Skip links and keyboard navigation

Skip to content Use tab and cursor keys to move around the page (more information)

Site header


Service keeps care close to home after spinal cord injury

Published:  14 December 2023

A new specialist service launched at Townsville University Hospital will allow north Queenslanders living with spinal cord injuries to access expert rehabilitation closer to home.

Townsville Hospital and Health Service director of rehabilitation Dr Paul Chapman said the North Queensland Spinal Cord Injury Service (NQSCIS) was a significant investment in the region’s health. 

“A spinal cord injury can be completely lifechanging and until now patients relocated to Brisbane for weeks or months to undergo intensive rehabilitation,” Dr Chapman said.

“This service gives patients access to the specialist treatment they need they need to live fulfilling and independent lives.

“I see this as an important step towards health equity for regional Queenslanders living with spinal cord injuries.”

Townsville Rehabilitation Unit patient Richelle Carta suffered a serious spinal cord injury when she dove into her parent’s backyard pool as a teenager and sustained a compression injury.

“As soon as I dove into the water I couldn’t move,” Ms Carta said. 

“I was flown to the Brisbane spinal unit where I spent the next 12 months doing intensive physiotherapy and occupational therapy all day every day.” 

Ms Carta said the extended separation of her family during her rehabilitation took its toll. As an adult she has been a vocal advocate for specialist spinal cord injury services in north Queensland.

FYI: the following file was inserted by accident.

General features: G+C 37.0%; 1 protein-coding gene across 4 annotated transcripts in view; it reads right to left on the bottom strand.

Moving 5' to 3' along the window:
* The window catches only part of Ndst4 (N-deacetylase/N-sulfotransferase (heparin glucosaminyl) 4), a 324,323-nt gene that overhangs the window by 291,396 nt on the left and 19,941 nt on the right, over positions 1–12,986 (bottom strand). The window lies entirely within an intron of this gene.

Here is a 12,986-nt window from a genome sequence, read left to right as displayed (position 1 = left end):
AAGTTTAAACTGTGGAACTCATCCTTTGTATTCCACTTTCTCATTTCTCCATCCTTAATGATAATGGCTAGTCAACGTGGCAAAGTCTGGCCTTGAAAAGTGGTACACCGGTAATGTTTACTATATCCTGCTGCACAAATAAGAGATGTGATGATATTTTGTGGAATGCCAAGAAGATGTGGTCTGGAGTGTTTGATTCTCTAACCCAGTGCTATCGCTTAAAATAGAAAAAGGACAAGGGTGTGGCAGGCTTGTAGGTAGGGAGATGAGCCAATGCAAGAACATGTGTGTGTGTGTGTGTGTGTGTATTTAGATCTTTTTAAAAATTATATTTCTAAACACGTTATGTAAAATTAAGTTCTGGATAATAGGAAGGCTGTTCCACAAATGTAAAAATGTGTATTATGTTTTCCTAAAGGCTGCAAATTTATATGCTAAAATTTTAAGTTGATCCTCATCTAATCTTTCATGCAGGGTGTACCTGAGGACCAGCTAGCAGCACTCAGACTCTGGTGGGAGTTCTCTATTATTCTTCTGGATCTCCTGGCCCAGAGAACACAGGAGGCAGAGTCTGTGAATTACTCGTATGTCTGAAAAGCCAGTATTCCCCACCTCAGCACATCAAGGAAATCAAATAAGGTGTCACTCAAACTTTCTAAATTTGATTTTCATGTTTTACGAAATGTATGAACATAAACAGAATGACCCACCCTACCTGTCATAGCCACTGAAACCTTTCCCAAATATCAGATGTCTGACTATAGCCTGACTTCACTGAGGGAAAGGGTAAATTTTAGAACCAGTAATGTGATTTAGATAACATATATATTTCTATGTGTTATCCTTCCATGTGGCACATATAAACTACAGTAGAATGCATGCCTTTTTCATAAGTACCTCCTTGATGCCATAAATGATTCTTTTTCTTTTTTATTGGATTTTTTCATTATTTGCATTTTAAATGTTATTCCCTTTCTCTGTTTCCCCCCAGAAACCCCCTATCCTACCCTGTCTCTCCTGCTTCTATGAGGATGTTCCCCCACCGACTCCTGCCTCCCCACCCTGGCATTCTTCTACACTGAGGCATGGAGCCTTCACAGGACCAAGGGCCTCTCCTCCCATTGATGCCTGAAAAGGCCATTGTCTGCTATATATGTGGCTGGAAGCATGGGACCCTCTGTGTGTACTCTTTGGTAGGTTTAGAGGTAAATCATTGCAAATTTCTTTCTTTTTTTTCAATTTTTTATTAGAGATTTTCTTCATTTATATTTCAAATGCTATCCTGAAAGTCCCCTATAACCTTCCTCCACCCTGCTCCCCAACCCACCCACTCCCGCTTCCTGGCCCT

“It fractured our family, my parents split during my 12-month stay in the Brisbane unit,” she said. 

“Families from north Queensland can also not be dislocated and separated for that long because it takes a toll. 

“Having a service like this in north Queensland is really important to help patients live fulfilling independent lives.”

 Before retiring last year to look after her health Ms Carta was a social worker TUH supporting families of patients after a spinal cord injury. 

“Being diagnosed with a spinal cord injury is challenging because you’re walking one day and paralysed the next,” she said. 

“I want people to know there is life after a spinal cord injury; I worked full time, I had two children and I looked after them with the support of my husband and carers,” she said, 

“I was lucky enough to become the assistant director of social work here and I found my work very rewarding.” 

Dr Chapman said the service, based at the hospital’s Townsville Rehabilitation Unit, would target patients in the Townsville Hospital and Health Service catchment as well as those living in the North West, Cairns and Hinterland, Torres and Cape and Mackay health service areas. 

“Recovering from a spinal cord injury is a lifelong journey, which requires ongoing rehabilitation,” he said. 

“Our goal is to improve patient experience and outcomes by providing rehabilitation care closer to home and avoid adding additional pressure to families and individuals already going through a hard experience.” 

NQSCIS team leader Alli McClean said the new service would work with the Queensland Spinal Cord Injury Service in Brisbane to ensure timely transfer of patients between the services and allow for patients to return to north Queensland for rehabilitation quicker.

“What is really exciting about this service is that it is designed to capture every spinal cord injury patient across north Queensland,” she said. 

“The service brings together medical specialists, nurses, and allied health staff to provide specialist care to public and private patients across the region to optimise early intervention and prevent secondary complications. 

“It also includes a multi-disciplinary outpatient clinic offering life-long follow up as well as outreach and telehealth service to support rural and remote patients across the area.

“Something that sets NQSCIS apart is the focus on providing culturally safe service for our First Nations people in their communities through support from our Indigenous Hospital Liaison Officer.” 

Back to all News